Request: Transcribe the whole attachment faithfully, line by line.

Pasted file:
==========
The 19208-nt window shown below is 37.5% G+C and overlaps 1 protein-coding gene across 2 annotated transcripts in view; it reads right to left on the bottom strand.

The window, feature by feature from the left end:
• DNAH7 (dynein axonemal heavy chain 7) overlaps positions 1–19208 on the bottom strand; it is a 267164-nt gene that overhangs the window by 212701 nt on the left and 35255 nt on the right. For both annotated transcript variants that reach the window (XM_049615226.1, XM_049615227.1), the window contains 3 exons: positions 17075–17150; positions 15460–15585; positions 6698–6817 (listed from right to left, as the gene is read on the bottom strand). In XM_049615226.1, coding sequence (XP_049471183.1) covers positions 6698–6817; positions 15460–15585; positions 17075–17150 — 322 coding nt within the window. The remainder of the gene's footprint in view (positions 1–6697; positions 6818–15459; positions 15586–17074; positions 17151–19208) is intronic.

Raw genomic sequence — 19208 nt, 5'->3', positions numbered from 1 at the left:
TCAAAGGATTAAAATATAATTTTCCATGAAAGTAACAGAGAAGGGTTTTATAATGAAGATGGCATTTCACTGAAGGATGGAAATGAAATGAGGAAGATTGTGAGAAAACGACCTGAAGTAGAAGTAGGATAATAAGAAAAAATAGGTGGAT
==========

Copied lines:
The 19208-nt window shown below is 37.5% G+C and overlaps 1 protein-coding gene across 2 annotated transcripts in view; it reads right to left on the bottom strand.

The window, feature by feature from the left end:
• DNAH7 (dynein axonemal heavy chain 7) overlaps positions 1–19208 on the bottom strand; it is a 267164-nt gene that overhangs the window by 212701 nt on the left and 35255 nt on the right. For both annotated transcript variants that reach the window (XM_049615226.1, XM_049615227.1), the window contains 3 exons: positions 17075–17150; positions 15460–15585; positions 6698–6817 (listed from right to left, as the gene is read on the bottom strand). In XM_049615226.1, coding sequence (XP_049471183.1) covers positions 6698–6817; positions 15460–15585; positions 17075–17150 — 322 coding nt within the window. The remainder of the gene's footprint in view (positions 1–6697; positions 6818–15459; positions 15586–17074; positions 17151–19208) is intronic.

Raw genomic sequence — 19208 nt, 5'->3', positions numbered from 1 at the left:
TCAAAGGATTAAAATATAATTTTCCATGAAAGTAACAGAGAAGGGTTTTATAATGAAGATGGCATTTCACTGAAGGATGGAAATGAAATGAGGAAGATTGTGAGAAAACGACCTGAAGTAGAAGTAGGATAATAAGAAAAAATAGGTGGAT